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Autumn colours, Northumberland National Park

The lovely autumn colours of 2018 are beginning to fade, as the leaves continue to fall. This is one of my favourite times of the year. The last week of October and the first week of November see the climax of the autumn in Northumberland before the days become ever shorter and the landscape changes into the more subdued colours of winter. This view looks across the North Tyne valley near Bellingham, towards Callerhues Crags, with the Hesleyside woods in the foreground, and is in the 2019 Seasons of Northumberland calendar. I’ve heard rumours of a cold winter ahead and am looking forward to some fine frosty days after this very mild autumn. This weekend I’ll be at the Christmas Fair at The Sill on Hadrian’s Wall, the National Landscape Discovery Centre – hope to see you there!

Northumberland National Park

The autumn season this year has been magnificent. A long, sunny spell of weather, followed by some colder days, and not much wind, has kept the leaves on the trees for longer than normal, and the colours seem to have peaked a few days later than average. Northumberland National Park often looks at its best late in the year when the low angled sun catches the gold, yellow and warm brown colours of the hills, and the wooded valleys are filled with autumn colour. This image shows the dazzling colours of a bright November day in the Tarset valley near Greenhaugh and Bellingham.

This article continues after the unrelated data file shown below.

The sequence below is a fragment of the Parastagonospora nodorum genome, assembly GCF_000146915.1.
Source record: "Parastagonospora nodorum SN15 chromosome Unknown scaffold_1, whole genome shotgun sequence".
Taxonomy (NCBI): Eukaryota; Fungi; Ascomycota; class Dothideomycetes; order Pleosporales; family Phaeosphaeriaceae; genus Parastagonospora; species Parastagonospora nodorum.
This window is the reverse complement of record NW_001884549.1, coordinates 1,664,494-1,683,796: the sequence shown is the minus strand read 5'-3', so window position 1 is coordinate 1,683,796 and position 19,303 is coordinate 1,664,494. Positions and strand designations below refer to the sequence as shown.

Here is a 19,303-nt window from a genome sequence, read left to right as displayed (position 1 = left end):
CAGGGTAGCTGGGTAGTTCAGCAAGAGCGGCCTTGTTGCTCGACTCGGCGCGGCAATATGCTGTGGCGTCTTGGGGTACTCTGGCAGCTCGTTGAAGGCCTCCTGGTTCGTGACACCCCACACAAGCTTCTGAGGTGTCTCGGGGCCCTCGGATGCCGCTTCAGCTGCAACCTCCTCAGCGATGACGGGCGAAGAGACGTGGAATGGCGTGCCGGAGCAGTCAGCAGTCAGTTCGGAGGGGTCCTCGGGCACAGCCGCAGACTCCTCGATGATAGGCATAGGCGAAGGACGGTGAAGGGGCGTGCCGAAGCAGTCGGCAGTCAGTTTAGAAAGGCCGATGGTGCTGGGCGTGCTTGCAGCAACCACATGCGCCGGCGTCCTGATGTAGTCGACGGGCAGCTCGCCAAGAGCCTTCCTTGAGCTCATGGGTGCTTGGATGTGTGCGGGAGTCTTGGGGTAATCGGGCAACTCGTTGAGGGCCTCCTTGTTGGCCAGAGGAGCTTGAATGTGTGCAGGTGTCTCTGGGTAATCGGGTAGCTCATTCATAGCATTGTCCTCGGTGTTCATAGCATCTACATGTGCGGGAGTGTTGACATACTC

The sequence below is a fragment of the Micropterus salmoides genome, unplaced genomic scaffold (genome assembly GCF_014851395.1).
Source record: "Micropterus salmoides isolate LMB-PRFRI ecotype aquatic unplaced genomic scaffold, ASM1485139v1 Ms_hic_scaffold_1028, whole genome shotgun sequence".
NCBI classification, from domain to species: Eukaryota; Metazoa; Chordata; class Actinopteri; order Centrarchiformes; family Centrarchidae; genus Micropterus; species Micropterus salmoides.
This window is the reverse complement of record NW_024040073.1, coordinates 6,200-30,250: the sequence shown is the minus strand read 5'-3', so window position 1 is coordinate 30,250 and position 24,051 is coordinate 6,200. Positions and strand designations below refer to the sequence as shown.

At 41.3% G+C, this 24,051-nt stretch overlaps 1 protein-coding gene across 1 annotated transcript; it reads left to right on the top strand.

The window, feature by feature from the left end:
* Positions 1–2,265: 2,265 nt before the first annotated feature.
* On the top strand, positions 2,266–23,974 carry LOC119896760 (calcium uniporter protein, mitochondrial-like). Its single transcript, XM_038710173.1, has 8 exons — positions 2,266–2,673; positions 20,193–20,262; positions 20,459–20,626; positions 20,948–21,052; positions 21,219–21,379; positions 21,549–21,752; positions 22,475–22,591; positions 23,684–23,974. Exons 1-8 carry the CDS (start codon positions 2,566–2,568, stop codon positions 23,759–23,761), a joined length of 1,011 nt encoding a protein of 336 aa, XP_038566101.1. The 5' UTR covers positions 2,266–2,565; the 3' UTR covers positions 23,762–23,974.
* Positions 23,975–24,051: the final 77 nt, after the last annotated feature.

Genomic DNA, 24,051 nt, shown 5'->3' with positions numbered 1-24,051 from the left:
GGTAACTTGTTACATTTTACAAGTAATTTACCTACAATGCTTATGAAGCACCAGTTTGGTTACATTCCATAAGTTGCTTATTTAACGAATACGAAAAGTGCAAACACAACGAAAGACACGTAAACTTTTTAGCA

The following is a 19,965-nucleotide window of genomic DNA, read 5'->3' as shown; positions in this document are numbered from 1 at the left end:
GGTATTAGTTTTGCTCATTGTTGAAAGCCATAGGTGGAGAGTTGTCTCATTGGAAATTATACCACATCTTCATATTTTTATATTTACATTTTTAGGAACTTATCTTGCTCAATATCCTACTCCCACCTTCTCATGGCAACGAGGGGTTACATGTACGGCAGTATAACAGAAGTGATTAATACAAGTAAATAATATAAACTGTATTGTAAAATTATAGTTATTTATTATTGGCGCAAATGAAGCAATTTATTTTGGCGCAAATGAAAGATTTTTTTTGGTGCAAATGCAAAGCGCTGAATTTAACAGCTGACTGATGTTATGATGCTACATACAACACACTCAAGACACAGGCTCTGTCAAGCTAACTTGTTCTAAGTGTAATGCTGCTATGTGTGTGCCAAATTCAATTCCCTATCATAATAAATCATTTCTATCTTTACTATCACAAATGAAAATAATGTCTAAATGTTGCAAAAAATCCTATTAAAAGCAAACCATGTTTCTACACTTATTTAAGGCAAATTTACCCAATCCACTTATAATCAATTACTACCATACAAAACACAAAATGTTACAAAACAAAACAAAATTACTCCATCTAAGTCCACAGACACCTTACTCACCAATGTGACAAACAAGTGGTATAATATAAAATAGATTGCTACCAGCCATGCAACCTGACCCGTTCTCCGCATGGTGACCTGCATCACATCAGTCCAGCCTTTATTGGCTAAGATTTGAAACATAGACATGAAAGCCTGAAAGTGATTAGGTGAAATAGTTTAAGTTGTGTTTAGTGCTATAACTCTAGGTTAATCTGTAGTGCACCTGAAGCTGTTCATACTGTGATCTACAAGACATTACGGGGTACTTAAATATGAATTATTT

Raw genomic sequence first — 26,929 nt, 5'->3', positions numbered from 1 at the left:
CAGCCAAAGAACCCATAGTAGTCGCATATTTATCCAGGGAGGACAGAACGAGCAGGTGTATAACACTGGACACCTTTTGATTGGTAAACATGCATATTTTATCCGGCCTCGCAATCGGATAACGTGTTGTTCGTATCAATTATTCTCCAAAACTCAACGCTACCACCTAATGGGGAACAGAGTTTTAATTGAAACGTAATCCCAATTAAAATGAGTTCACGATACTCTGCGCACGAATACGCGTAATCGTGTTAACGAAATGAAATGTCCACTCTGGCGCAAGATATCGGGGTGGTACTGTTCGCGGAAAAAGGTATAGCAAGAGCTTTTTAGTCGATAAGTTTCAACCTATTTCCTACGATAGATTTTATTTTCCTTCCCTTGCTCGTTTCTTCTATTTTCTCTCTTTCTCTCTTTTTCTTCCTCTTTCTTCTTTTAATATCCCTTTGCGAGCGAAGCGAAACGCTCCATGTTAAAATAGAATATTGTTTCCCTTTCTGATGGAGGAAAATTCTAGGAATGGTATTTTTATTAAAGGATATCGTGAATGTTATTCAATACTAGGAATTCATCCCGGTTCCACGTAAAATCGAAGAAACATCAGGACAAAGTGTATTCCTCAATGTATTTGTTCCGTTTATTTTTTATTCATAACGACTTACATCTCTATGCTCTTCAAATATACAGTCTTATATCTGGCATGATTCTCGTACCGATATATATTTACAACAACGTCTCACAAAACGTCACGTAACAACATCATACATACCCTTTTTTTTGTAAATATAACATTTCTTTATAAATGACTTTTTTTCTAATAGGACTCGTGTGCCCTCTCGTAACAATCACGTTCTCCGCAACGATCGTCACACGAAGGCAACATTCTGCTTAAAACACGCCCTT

Seasons of Northumberland calendar 2017

Here is an autumn view for the Seasons of Northumberland calendar 2017, showing the rich autumn colours at Donkleywood in the North Tyne valley, in the heart of Northumberland National Park. The North Tyne river flows from the Scottish border into Kielder Water, and then on towards Bellingham and Wark, to join the South Tyne near Hexham. The valley is also a buffer zone for the endangered red squirrel, which is threatened by the advance of American grey squirrels. Kielder Forest is a stronghold for red squirrels, which thrive in the coniferous trees across this vast area.